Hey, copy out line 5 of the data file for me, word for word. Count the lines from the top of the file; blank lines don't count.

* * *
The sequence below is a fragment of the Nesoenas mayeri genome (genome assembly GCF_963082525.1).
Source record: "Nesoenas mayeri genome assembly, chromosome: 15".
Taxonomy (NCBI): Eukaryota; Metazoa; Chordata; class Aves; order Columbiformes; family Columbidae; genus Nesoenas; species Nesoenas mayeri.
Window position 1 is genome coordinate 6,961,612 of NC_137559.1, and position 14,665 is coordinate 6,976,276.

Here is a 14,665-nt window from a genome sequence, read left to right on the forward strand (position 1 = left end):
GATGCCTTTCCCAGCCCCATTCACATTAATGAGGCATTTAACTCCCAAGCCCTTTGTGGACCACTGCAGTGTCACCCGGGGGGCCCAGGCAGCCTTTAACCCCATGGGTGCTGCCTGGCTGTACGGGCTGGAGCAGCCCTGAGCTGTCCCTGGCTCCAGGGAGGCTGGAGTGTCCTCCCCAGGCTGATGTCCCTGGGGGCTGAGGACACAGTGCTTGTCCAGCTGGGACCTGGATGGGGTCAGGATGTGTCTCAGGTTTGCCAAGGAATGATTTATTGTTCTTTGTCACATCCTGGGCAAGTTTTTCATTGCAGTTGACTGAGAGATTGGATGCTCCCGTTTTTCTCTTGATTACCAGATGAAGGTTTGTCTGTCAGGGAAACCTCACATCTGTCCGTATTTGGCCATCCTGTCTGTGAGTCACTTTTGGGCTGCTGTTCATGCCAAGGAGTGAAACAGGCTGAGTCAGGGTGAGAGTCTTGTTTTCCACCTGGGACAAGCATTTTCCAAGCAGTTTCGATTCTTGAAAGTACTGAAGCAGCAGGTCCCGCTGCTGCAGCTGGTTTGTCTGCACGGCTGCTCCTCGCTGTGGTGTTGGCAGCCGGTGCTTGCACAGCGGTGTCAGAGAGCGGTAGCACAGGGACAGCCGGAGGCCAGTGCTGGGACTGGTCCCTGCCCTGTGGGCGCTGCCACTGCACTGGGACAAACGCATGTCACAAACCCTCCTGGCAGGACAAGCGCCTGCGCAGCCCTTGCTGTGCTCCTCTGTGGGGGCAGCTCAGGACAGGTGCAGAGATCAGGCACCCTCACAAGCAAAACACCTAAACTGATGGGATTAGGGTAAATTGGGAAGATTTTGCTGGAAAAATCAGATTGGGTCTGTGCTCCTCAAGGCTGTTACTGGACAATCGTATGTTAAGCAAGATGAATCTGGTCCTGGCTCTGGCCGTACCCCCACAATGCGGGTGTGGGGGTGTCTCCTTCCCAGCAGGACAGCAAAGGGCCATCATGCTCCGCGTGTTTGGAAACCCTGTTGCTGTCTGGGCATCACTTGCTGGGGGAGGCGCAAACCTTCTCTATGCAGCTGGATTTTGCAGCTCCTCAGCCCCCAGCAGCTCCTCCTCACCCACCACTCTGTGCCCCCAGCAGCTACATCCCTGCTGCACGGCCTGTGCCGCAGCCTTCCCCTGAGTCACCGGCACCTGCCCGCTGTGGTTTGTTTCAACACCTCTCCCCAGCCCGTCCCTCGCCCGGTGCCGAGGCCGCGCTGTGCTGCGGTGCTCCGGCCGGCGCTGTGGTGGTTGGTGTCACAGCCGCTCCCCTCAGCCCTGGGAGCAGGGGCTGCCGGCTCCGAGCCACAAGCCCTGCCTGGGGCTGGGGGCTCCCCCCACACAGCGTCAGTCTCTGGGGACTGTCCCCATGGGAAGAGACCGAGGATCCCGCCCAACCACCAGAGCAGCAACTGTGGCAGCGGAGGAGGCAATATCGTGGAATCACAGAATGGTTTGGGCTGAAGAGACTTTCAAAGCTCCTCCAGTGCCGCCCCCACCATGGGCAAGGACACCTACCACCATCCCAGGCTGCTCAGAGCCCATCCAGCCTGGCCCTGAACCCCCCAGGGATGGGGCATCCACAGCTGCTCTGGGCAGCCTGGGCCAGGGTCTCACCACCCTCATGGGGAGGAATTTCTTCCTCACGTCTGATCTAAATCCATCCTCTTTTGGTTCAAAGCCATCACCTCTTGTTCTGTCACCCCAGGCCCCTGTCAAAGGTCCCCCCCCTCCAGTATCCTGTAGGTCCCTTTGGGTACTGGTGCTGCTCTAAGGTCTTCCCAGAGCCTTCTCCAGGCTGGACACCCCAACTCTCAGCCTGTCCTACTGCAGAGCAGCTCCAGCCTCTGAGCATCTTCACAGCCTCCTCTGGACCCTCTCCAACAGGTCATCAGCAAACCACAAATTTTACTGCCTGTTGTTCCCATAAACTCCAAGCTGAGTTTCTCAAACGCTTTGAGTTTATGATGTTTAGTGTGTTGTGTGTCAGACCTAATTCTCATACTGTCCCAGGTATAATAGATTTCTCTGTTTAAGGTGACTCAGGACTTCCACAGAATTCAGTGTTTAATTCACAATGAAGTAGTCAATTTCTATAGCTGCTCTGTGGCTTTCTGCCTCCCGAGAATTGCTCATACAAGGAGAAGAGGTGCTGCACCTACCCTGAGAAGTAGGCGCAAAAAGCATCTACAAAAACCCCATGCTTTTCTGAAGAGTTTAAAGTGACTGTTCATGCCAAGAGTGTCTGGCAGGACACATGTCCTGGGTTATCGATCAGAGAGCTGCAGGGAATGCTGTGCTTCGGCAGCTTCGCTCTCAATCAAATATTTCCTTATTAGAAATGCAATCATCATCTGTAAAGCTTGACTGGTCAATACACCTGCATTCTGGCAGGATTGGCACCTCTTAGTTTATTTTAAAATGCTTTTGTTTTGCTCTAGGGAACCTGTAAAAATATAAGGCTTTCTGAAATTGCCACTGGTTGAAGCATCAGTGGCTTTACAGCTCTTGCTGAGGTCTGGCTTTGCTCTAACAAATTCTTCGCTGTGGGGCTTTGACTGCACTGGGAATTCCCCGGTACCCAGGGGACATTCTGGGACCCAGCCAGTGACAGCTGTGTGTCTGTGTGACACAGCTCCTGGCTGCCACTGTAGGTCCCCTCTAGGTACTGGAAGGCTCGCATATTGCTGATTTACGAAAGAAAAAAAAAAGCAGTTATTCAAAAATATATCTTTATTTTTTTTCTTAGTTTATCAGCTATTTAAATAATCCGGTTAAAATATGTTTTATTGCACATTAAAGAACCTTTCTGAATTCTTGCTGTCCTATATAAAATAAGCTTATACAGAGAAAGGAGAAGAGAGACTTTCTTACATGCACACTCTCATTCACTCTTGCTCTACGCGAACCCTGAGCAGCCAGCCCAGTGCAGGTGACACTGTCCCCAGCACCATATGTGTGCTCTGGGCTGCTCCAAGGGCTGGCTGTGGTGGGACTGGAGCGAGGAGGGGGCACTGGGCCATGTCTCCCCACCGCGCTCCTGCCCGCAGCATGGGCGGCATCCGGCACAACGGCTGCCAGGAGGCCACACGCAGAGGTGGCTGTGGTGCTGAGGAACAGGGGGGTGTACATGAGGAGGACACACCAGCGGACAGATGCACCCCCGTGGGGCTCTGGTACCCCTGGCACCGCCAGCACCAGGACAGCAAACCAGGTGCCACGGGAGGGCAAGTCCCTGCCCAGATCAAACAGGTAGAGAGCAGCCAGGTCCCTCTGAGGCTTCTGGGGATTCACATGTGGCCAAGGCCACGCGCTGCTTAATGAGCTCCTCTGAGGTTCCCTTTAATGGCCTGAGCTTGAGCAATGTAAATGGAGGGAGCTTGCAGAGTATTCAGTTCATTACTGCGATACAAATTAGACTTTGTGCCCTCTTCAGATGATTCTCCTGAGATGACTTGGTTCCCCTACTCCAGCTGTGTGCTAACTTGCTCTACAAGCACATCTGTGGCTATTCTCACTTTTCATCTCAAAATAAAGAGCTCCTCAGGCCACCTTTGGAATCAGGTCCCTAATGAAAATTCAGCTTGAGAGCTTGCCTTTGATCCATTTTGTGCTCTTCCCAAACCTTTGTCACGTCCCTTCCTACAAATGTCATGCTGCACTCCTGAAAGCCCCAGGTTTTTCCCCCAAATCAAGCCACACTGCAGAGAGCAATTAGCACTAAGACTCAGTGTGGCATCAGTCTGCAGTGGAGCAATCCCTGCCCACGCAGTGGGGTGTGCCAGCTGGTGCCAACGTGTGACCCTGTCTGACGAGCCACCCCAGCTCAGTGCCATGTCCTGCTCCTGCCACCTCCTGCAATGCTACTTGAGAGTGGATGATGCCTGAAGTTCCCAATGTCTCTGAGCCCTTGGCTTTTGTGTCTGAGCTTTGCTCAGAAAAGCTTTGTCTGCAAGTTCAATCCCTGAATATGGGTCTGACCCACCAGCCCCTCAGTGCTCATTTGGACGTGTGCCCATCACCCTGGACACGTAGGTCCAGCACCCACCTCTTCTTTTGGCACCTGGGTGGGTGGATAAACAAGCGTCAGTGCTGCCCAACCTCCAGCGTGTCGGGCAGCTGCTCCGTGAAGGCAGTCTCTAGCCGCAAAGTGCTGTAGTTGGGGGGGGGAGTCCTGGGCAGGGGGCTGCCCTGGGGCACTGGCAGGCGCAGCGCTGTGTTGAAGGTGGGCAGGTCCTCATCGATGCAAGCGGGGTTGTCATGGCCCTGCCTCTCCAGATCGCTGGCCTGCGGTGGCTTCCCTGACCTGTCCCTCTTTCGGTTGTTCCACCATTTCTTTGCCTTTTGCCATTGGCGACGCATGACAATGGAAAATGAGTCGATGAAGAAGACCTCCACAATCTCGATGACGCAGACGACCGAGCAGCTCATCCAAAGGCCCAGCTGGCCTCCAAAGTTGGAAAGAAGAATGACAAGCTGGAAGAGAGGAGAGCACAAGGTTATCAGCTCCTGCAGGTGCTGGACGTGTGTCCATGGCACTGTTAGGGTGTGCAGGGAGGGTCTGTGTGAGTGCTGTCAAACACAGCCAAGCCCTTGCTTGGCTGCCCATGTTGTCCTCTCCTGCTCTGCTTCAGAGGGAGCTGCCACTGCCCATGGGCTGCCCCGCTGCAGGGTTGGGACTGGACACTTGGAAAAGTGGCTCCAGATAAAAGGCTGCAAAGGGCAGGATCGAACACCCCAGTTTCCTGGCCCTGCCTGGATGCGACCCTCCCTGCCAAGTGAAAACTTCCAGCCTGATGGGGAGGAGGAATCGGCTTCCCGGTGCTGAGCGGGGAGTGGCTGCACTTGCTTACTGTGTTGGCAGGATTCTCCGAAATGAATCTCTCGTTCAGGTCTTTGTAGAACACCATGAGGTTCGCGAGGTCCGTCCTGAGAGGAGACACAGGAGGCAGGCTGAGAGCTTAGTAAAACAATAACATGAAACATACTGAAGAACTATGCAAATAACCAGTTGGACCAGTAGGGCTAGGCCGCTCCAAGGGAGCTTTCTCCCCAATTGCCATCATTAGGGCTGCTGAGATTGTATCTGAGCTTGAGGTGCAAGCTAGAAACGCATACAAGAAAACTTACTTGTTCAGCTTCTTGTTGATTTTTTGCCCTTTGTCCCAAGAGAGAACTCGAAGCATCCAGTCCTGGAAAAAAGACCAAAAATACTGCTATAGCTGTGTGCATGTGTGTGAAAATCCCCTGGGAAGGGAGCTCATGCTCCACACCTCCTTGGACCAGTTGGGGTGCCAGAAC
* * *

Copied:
Here is a 14,665-nt window from a genome sequence, read left to right on the forward strand (position 1 = left end):